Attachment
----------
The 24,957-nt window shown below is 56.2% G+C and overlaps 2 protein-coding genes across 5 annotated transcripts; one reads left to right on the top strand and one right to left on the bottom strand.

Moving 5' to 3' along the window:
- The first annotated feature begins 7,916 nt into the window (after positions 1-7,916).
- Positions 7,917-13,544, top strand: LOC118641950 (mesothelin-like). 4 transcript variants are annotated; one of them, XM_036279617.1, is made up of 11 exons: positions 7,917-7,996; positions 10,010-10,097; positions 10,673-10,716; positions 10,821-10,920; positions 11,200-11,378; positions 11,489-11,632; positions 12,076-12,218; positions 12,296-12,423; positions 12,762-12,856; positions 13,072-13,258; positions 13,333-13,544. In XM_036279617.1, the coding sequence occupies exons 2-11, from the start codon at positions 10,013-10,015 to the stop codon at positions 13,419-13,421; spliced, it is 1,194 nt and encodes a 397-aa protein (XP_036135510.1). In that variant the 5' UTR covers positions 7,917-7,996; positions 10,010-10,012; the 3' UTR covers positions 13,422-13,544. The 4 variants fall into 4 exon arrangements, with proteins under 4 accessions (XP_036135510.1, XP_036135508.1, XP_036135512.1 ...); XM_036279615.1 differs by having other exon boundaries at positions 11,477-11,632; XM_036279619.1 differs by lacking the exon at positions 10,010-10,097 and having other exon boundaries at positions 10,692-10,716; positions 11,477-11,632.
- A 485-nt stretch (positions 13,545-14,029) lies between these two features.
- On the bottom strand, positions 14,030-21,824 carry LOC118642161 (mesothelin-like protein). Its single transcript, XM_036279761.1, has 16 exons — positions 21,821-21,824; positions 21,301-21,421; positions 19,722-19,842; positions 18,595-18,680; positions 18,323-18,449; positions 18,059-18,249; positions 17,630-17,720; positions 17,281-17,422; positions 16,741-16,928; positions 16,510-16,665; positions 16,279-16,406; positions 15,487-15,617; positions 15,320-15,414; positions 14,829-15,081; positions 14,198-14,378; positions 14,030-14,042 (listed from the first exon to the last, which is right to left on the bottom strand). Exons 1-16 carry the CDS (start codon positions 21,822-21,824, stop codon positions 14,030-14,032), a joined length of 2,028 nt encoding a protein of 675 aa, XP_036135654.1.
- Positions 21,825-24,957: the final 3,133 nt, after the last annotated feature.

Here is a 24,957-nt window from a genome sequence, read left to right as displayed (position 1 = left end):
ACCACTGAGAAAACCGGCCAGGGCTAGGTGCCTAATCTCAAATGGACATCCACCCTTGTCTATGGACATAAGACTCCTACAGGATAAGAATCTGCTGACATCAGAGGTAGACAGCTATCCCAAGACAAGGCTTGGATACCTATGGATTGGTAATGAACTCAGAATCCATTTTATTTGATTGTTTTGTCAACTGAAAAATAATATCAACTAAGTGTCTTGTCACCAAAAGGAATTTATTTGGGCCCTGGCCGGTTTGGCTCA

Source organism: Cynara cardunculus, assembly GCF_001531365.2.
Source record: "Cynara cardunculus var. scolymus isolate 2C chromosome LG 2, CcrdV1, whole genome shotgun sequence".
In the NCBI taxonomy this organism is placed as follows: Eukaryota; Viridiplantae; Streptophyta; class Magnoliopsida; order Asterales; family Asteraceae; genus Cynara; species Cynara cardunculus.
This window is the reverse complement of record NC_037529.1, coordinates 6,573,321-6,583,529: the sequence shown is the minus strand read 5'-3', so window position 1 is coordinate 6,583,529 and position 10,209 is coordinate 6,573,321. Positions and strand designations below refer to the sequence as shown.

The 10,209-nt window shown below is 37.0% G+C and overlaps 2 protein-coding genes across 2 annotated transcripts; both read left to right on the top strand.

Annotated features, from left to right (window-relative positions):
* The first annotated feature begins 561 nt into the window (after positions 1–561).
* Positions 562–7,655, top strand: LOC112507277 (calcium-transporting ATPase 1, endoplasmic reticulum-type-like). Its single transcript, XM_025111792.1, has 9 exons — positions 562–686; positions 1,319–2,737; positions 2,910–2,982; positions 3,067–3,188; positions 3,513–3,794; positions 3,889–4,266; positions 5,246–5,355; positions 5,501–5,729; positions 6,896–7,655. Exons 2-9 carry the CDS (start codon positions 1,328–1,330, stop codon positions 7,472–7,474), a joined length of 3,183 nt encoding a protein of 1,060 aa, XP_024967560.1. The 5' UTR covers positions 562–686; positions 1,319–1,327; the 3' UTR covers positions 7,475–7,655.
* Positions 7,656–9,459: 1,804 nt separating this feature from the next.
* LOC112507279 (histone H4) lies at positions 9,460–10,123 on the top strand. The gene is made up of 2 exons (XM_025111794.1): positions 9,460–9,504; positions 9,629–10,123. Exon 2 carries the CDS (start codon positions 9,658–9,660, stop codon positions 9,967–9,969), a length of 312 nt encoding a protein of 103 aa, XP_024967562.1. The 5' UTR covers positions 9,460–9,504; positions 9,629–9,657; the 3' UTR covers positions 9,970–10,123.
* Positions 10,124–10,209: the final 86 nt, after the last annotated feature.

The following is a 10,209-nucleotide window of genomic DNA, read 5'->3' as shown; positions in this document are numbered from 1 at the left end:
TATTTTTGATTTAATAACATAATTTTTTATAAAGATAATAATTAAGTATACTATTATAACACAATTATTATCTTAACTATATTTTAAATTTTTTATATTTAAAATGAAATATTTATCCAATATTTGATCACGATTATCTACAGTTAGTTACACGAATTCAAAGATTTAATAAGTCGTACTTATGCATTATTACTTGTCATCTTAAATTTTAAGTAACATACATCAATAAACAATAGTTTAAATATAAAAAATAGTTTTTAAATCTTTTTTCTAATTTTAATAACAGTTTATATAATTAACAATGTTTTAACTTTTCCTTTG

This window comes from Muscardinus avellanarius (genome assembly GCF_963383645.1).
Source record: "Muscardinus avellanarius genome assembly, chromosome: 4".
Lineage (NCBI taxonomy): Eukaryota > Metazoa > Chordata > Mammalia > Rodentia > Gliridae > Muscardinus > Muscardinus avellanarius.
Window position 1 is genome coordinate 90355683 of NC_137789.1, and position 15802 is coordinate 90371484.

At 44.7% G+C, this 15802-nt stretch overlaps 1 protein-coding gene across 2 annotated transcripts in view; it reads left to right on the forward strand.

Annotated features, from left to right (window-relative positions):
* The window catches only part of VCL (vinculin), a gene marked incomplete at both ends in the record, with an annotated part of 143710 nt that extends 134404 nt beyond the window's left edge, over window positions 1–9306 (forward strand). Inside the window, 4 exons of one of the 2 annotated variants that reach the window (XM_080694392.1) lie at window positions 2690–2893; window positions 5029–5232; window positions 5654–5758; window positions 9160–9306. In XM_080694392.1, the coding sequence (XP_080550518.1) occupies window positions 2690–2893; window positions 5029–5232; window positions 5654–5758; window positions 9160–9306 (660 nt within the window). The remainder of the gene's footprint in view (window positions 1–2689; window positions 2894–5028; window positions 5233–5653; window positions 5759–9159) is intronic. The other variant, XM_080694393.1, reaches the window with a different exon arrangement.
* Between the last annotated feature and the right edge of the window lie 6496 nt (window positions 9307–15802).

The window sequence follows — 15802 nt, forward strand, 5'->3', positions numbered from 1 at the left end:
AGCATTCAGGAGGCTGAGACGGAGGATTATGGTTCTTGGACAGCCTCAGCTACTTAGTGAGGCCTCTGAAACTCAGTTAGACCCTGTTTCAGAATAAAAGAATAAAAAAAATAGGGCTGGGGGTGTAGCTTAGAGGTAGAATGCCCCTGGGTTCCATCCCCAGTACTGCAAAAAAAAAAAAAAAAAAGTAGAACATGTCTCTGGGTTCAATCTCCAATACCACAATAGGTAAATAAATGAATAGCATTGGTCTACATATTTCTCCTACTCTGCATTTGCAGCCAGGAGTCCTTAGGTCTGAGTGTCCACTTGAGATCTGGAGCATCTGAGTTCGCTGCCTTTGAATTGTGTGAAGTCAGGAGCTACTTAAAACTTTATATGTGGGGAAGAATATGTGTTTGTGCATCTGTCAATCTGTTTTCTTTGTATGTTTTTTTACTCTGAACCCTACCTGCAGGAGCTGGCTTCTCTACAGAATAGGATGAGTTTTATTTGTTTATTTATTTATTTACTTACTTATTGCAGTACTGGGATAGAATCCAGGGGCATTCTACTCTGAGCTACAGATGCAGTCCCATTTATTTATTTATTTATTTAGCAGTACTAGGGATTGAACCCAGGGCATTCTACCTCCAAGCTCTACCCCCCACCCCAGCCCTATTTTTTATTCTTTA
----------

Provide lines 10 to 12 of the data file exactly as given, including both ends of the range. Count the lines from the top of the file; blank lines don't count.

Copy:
Source organism: Cynara cardunculus, assembly GCF_001531365.2.
Source record: "Cynara cardunculus var. scolymus isolate 2C chromosome LG 2, CcrdV1, whole genome shotgun sequence".
In the NCBI taxonomy this organism is placed as follows: Eukaryota; Viridiplantae; Streptophyta; class Magnoliopsida; order Asterales; family Asteraceae; genus Cynara; species Cynara cardunculus.